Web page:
So immersed in his own agenda, as recently as March of this year he played up the brilliance of Mariners GM Jack Zduriencik (I discussed this recently and linked his insipid and ill-thought-out case) as the Mets having missed out on an "Amazin" executive----Posting July 19th.

Yeah. Amazin'. It's Amazin' that Zduriencik has made the Mariners worse than they were when he got there.

Ignoring me doesn't make me go away. In fact, blocking me was a hugely idiotic mistake since all it did was prove that I'm getting to him in some way; that he knows who I am and he can't deal with me and what I do.

These little men with their "sources" don't want to argue over issues or acknowledge the existence of a "blogger", but blocking me does just that.

If he has any shame, it should be eating away at him right now. Do you think that's happening? I don't. If he wants to scrap, we can scrap; but it's easier to run; to write garbage and avoid the criticism that comes with a public forum from a recognizable venue.

I have enough confidence in myself and my beliefs that I'm willing to engage with anyone. Shouldn't similar self-belief be a prerequisite for being a baseball "expert"?

Apparently not.

The problem is that they have no answers; no reply; inadequate firepower to retort----they won't run the risk of being publicly humiliated; but isn't it better to lose an argument than to be perceived as afraid. Running and hiding is easier and safer.

Locked tweets? Blocking? Cowering in the corner? He calls himself a man?

It's good try, but here's a flash----no one can hide from me.

  • Viewer Mail 7.31.2010:

Jeff (Street Boss) at Red State Blue State writes RE Roy Oswalt and the Phillies:

Meh. Despite this Oswalt deal, I still think the Phils miss the playoffs this year.

That's 50% wishful thinking and 50% analysis (albeit half-assed).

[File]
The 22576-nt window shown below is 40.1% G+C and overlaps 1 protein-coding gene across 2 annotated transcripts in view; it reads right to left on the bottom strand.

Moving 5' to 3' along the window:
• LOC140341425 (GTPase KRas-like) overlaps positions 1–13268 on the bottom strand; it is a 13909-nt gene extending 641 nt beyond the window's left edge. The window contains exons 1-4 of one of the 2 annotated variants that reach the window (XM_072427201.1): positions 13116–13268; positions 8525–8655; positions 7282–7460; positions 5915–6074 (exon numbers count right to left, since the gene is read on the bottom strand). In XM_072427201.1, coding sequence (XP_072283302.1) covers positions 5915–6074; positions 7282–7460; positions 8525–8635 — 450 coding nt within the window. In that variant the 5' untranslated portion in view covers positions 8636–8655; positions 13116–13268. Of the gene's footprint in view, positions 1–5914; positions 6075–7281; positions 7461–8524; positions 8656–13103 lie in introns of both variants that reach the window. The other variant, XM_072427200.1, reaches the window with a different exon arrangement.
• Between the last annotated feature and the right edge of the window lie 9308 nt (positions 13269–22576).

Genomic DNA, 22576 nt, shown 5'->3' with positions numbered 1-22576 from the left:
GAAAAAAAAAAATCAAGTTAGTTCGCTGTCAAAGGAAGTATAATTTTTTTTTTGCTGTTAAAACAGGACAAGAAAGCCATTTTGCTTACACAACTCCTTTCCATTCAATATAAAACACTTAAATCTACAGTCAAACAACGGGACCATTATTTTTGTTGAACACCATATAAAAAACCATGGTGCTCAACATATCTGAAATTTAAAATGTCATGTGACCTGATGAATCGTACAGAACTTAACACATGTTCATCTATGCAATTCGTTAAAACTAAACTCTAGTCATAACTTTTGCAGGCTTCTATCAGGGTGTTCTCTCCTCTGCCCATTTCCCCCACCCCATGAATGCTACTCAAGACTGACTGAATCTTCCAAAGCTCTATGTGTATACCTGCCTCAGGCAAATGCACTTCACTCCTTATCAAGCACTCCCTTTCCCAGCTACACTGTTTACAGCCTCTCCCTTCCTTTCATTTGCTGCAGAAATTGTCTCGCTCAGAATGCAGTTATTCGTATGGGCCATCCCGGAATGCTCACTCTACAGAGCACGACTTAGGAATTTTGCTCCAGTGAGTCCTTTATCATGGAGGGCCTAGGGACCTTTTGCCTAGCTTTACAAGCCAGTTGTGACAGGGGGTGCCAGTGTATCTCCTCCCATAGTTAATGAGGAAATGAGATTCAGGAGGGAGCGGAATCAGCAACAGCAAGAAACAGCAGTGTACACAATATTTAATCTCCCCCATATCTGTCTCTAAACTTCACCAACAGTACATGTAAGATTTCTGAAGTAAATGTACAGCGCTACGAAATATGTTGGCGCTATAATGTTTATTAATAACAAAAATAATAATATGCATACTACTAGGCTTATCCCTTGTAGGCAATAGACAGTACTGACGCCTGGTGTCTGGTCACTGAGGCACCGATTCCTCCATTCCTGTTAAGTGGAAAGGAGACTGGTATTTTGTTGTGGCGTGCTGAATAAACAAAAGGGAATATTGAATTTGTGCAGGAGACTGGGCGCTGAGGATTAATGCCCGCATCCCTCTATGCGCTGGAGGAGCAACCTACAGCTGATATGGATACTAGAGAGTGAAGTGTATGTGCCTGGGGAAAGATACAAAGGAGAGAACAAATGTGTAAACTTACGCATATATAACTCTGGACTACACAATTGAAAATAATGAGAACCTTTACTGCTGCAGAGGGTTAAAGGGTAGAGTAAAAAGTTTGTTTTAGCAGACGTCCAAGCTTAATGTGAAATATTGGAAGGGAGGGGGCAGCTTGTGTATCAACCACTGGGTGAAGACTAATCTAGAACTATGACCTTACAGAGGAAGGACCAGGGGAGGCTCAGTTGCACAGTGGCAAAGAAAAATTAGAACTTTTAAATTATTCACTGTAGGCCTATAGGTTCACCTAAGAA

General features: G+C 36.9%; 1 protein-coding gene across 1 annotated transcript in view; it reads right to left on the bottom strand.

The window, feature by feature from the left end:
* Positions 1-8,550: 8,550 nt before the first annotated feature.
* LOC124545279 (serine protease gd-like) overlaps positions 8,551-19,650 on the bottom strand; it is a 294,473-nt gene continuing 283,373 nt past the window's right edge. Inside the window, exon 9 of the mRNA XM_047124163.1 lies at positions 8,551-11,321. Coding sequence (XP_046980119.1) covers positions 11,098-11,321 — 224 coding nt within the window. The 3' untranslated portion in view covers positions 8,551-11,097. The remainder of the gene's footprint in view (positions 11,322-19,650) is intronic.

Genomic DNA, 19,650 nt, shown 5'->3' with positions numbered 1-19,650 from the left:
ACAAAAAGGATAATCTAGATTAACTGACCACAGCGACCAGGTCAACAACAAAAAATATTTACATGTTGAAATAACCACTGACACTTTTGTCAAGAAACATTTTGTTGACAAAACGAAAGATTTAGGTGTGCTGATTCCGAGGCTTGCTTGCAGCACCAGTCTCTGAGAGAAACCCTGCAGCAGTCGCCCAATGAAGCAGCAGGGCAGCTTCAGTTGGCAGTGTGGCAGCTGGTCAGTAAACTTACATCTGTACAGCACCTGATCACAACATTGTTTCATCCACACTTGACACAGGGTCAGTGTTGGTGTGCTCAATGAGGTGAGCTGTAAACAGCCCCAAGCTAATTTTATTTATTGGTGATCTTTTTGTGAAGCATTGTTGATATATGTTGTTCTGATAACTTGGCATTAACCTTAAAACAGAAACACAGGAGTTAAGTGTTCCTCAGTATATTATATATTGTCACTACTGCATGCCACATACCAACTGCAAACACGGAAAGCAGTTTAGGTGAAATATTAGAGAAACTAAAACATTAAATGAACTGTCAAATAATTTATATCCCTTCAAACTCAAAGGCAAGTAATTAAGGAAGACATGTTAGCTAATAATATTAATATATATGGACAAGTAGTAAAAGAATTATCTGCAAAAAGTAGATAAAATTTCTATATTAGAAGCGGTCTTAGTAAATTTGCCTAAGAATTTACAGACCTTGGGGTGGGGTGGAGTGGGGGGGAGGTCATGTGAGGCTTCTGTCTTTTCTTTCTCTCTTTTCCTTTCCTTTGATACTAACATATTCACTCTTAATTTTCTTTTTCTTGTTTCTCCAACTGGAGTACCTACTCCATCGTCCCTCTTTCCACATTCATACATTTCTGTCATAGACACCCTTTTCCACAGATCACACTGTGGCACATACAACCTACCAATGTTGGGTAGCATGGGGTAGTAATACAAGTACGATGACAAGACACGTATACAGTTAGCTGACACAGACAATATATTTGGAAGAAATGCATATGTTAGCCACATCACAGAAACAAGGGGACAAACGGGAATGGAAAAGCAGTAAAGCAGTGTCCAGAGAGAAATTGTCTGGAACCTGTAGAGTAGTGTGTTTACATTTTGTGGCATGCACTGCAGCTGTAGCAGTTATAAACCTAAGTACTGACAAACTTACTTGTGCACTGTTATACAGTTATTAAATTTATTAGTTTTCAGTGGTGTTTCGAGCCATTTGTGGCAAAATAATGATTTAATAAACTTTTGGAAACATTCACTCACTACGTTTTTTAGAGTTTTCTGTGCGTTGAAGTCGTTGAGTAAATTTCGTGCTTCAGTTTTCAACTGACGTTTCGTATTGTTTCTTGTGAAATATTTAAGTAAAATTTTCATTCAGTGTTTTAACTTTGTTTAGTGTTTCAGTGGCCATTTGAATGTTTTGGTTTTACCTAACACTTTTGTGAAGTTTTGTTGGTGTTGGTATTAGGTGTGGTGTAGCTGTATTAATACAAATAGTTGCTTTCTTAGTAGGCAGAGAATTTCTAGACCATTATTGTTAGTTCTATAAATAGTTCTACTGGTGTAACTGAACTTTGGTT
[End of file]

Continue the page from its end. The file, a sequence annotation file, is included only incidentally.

Hey, at least that one famed fan won't have to sell her body for playoff tix.

I'm sticking to my pre-season call on the Phillies fading, but if the Wild Card winds up at around 87-88 wins, they'll be within striking distance late.

I found it ludicrous that people were taking the twin events of Oswalt getting knocked around and losing to the Nationals and J.A. Happ's solid start for the Astros as an opportunity to lambaste the trade. It was one start for each.

What will be very interesting is if how the Phillies react to a missed post-season. The Red Sox and Yankees fans have accumulated a sense of entitlement that has affected their team's decisionmaking process and spurred them to (over)spend at times and make staff changes when they were unwarranted or unwise.

Sometimes I think it's easier for an organization like the Rays or Marlins----who have such an ambivalent fan base----that they can do what they want without repercussions. The Angels fans are reasonable as well and might be willing to accept their club's past success and give them time to retool on the fly if 2010 is indeed lost. Such is not going to be the case with the---ahem----demanding (let's be kind) fans in Philadelphia.

There's good chance that the overmatched Ruben Amaro Jr. will trade and spend his way out of trouble and only succeed in accelerating their demise.

Jane Heller at Confessions of a She-Fan writes RE the Phillies, Roy Halladay, Cole Hamels and Oswalt:

The trio of Halladay, Oswalt and Hamels make the Phillies very formidable, no matter what their other weaknesses are. I'd be scaaaared if I were in that league.

With that bullpen and the dogfight just to make the playoffs, the Phillies are going to need to push their top three starters harder than a club with a trustworthy corps of relievers would. They can't afford to let Brad Lidge, Ryan Madson, et al, gack up close games if the starters are more likely to slam them home.

Despite assertions to the contrary, Halladay isn't Superman and he's been pushed hard with the complete games; Oswalt has had nagging injuries; and Hamels is still a young pitcher who struggled in 2009 after his necessary overuse in 2008 on the way to the title. If they do make the playoffs, their top three might be gassed by the time they get there.

Gabriel (Capo) writes RE Jorge Cantu and the Rangers:

I like the Cantu trade. He'll probably play 1B, and he'll at least bolster his stats in The Hitters' Heaven in Arlington. I want the Rangers to win this year's pennant.

Cantu's the type of player who people forget about until he's hitting a clutch homer in extra innings in a big, late-season game or the playoffs. The Rangers are going for it and while the acquisition of Cliff Lee was flashy, getting Cantu may end up being more important.

The Brooklyn Trolley Blogger writes RE the Phillies:

Damn that Amaro is one strange...strange...strange cat. I don't get his thinking when you look at the whole Lee/Oswalt saga.
JA Happ...Gone! I can't fault the move on it's own merit in so far as making the playoff push. It's more of a case of what is that Amaro doing? Strange way of doing business. Oswalt is taking shots and has disk problems etc. It can work out for Phila...but can very easily blow up in their face. Happ was a good live arm.